After years of wandering in the no man’s land between outsourcing and technology consulting services, UK IT firm Logica is being scooped up by Canadian outfit CGI. Logica’s board are happy with the $1.7bn offer. This is all a natural part of the consolidating tech market. Logica has never really understood how to position itself in the market in a manner that made it relevant in the boardroom. Certainly this is not an issue for CGI, looking at its website.
Blackberry maker Rim saw its share price fall to a 12 month low despite the appointment of a new CEO earlier this year. It feels like RIM missed the ‘app’ boat and is now so far behind Apple and Google that it almost feels as if they are wasting their time. Rim thinks it is in a four horse race, when in fact it is really a 2 horse race, because RIM didn’t turn up for the start, and Microsoft is not necessarily heading in the right direction. Maybe it’s time to dismantle the company and focus on handset design with a view to running Apple iOS or Google Android?
Sap’s clouded vision
Very few names that were the talk of the town during the dotcom era are still around today. e-Commerce specialist Ariba is one of the few. Their focus on e-procurement was in my view a little ahead of its time, but is increasingly relevant today. And software giant Sap has acknowledged that by acquiring the US company for $4.3bn. Sap’s jigsaw strategy is starting to look interesting.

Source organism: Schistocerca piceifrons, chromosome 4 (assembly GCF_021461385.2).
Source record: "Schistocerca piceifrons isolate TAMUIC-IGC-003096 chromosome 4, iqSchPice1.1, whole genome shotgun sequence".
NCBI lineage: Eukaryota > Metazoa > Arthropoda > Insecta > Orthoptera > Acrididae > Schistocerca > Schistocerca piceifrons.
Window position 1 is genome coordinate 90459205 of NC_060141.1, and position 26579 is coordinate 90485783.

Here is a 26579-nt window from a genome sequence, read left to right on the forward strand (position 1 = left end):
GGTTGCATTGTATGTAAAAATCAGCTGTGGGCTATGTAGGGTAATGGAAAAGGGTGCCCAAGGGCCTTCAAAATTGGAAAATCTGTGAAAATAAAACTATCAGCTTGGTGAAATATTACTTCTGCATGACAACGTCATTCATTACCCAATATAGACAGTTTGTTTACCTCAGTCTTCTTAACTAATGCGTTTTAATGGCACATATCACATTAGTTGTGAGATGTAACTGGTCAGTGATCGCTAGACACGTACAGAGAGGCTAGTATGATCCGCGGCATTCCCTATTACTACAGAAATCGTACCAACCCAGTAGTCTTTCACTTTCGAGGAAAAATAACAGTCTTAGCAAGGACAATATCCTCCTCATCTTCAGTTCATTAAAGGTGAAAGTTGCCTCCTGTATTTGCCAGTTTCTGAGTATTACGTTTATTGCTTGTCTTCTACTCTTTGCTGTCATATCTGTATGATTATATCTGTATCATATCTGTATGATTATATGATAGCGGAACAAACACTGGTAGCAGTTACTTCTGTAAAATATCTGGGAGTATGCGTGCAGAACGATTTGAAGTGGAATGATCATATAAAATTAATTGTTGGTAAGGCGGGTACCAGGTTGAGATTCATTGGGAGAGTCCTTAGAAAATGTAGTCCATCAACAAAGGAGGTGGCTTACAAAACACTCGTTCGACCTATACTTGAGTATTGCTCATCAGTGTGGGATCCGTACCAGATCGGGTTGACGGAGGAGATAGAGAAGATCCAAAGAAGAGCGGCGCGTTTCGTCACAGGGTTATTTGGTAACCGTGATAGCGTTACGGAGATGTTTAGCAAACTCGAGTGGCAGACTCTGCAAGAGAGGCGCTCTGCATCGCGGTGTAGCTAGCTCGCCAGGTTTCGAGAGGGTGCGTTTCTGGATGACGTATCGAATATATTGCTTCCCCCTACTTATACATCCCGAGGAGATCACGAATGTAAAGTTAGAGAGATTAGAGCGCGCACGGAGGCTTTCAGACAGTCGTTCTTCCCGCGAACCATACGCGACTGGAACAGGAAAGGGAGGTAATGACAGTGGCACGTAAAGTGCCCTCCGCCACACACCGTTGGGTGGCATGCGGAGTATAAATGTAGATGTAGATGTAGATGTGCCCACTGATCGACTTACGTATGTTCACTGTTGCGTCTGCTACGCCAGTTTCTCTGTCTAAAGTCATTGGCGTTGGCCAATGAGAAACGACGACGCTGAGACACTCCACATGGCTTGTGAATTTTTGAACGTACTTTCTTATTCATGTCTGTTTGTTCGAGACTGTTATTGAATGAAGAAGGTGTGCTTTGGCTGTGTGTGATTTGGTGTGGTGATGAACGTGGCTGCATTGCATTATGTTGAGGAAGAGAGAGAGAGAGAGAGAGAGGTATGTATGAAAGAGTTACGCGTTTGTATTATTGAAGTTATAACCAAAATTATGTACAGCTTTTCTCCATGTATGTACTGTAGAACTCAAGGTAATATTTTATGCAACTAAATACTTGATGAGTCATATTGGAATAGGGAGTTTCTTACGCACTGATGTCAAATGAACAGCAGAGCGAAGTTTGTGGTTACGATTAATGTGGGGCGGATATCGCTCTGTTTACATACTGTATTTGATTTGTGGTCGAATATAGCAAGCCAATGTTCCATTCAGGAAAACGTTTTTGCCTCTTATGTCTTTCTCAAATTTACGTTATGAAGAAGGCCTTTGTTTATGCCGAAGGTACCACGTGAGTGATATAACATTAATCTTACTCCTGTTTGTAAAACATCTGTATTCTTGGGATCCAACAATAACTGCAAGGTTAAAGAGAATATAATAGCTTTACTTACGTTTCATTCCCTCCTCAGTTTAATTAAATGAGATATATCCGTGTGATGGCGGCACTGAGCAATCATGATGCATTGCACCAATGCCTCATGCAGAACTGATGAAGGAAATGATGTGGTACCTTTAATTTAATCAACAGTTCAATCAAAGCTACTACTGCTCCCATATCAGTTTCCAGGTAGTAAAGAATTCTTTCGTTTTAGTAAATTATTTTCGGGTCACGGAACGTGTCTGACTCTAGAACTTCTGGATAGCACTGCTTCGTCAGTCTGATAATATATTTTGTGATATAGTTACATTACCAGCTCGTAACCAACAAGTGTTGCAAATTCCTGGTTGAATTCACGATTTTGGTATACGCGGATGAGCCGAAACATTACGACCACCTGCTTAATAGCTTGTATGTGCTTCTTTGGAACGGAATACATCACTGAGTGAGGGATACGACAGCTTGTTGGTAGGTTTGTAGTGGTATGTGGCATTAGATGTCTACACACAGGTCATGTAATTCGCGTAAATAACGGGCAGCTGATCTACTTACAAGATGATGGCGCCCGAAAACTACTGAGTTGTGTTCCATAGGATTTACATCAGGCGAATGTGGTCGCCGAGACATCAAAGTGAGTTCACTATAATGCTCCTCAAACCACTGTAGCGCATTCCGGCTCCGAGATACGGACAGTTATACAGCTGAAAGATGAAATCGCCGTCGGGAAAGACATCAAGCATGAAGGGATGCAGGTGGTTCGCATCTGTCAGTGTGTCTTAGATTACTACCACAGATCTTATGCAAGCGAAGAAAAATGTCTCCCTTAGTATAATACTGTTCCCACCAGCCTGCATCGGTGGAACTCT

Yahoo – Lifelike history
Yahoo’s Chief Executive Scott Thompson has had to step down after it transpired that his CV detailed an imbalance between the number of qualifications he claims to have against the reality. Interestingly Mr Thompson apparently accused the recruitment firm that placed him of falsifying the qualification. This takes the CEO body count at Yahoo to three in the last year.
Dotcomesque euphoria gripped the recent flotation of Facebook. The offer price of $38 per share has retrospectively appeared too high with the price now at $28 two weeks later. Founder Mark Zuckerberg is unlikely to have to radically adjust his lifestyle on this news. Lead underwriter Morgan Stanley is facing pressure as some accuse it of mis-marketing the shares. Even beyond this there is a growing perception that the post-industrial digital economy is a myth and that it is impossible to make money from companies that in essence solely deal in bytes. There is also the concern that Facebook’s revenue earning opportunities are not suited for the small screens of the growing mobile market. Such sceptics are obviously unfamiliar with the growing tablet market.
Geo-political cyber warfare
Iran is the recent recipient of malware designed to steal sensitive information related to the country’s energy interests. Leading security companies are suggesting that the quality of the malware software is such that was likely developed by a nation state and not some bored teenagers killing time during an ICT lesson. This seems like a logical extension of warfare in the 21st century. However today it is stealing records, tomorrow it could be unauthorised remote control of the nuclear cooling rods.